Tripartite biological interactions between viruses, bacteria and animals

A symbiotic relationship between bacteriophages (phages) and metazoan mucus can help to pave the way for the prophylactic use of phage therapy

Go to the profile of Gabriel M.F. Almeida
Nov 19, 2019
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It all started in March 2016, after literally moving to the other side of the World to start working with phages. Inspired by the Bacteriophage Adherence to Mucus (BAM) model [1], we decided to study how mucosal surfaces would affect the interaction of phages with Flavobacterium columnare (an important pathogen for aquaculture). After a successful pilot experiment showing that mucin had a positive effect for bacterial and phage growth, months of frustration came when the bacterium started to behave badly. F. columnare is not an easy host to use, and its ability to respond to small variations in the environment can make it grow in unexpected ways [2]. In our case, probably a shift in the water source used for media preparation made the bacteria stop to form confluent lawns on soft-agar plates, ruining most attempts to use it for phage titrations.

After testing many variables and starting side projects, finally a solution appeared. It turns out that F. columnare growth in semi-solid conditions can be greatly improved by the addition of mucin to the media (Figure 1). In fact, the mucin effect on the bacterium was so efficient for phage growth that we ended up developing methods concerning its use for phage production, titration and isolation. Finally we could continue what was started almost a year previously. 


Figure1
Figure1: A virologist nightmare: the host is not growing as expected (left). Exposure to mucin solved the problem for good (right).


Using the large collection of phages and F. columnare strains from our laboratory we were able to show that mucin had a dual effect: on one side it increased bacterial virulence factors and virulence to cause disease in fish in vivo, while at the same time it made the bacteria more susceptible to be infected by phages (Figure 2). This is an important trade-off that the bacteria must face while trying to infect an animal. Besides, it fits well with the BAM model, especially considering that we also verified that our phages were capable of binding to mucin-coated agar plates.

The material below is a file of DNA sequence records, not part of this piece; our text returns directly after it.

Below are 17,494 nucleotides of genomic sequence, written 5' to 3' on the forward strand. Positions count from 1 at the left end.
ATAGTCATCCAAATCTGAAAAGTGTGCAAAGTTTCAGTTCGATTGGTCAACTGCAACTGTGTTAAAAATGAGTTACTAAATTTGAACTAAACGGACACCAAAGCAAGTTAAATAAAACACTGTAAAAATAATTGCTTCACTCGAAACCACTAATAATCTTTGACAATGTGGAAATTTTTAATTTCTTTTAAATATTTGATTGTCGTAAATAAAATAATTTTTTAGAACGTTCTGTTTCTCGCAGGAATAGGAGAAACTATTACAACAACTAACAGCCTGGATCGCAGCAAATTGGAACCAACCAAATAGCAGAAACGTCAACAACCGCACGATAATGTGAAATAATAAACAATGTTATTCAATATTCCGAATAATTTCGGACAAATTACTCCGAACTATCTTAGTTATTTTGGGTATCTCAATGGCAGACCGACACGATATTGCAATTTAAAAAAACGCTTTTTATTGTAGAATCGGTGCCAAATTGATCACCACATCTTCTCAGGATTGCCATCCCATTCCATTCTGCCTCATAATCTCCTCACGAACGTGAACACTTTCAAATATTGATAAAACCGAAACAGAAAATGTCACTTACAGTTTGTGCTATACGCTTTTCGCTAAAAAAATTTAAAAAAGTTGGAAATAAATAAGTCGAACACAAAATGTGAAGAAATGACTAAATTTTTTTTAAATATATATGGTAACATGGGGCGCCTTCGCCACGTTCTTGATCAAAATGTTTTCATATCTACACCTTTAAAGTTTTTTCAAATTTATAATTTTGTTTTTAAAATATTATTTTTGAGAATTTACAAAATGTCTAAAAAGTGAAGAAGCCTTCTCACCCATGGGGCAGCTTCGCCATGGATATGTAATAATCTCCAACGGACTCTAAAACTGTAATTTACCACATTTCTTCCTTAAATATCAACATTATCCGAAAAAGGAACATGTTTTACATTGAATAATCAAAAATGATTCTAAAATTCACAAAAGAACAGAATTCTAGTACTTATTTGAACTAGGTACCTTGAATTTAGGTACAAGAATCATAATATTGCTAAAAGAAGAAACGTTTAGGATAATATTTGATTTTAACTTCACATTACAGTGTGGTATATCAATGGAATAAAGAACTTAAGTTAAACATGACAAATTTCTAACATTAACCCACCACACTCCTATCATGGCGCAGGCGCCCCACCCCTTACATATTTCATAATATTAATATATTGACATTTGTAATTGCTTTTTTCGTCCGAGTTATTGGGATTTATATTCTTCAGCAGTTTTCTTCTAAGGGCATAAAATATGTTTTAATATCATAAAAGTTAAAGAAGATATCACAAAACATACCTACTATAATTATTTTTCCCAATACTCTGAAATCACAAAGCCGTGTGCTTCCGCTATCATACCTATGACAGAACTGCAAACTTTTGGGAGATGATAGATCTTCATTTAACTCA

Figure2
Figure 2: Bacterial biofilm formation is strongly induced by mucin exposure (left). However, phage infections are more efficient in mucin-exposed cells and can abolish biofilm spread when the phage is present (right).


By using live fish, we proved that phage retention in mucosal layers happens even in flow-through systems, from which phages can be retrieved from the fish mucus one week after a single phage dose (Figure 3). The retention of phages on mucus could be correlated to fish survival after exposure to F. columnare, showing that the symbiosis proposed by the BAM model is indeed relevant in our system. 


Figure3
Figure 3: A population of rainbow trout healthily swimming in water containing a mixture of 2.2 trillion particles of phages FCL-2 and T4.


In 2018 we started to test other phage-bacterium species to include as negative controls. To our surprise, two bacterium isolates unrelated to F. columnare from our collection behaved the same: by exposing Aeromonas sp. hosts to mucin or primary mucus we could see formation of biofilm on the cultures, and their phages grew better on the simulated mucosal cultures. This finding, together with evidences from the literature, allowed us to propose that the phenomena described could be widespread in nature. A manuscript was prepared, well received in its pre-print format, and now is published [3].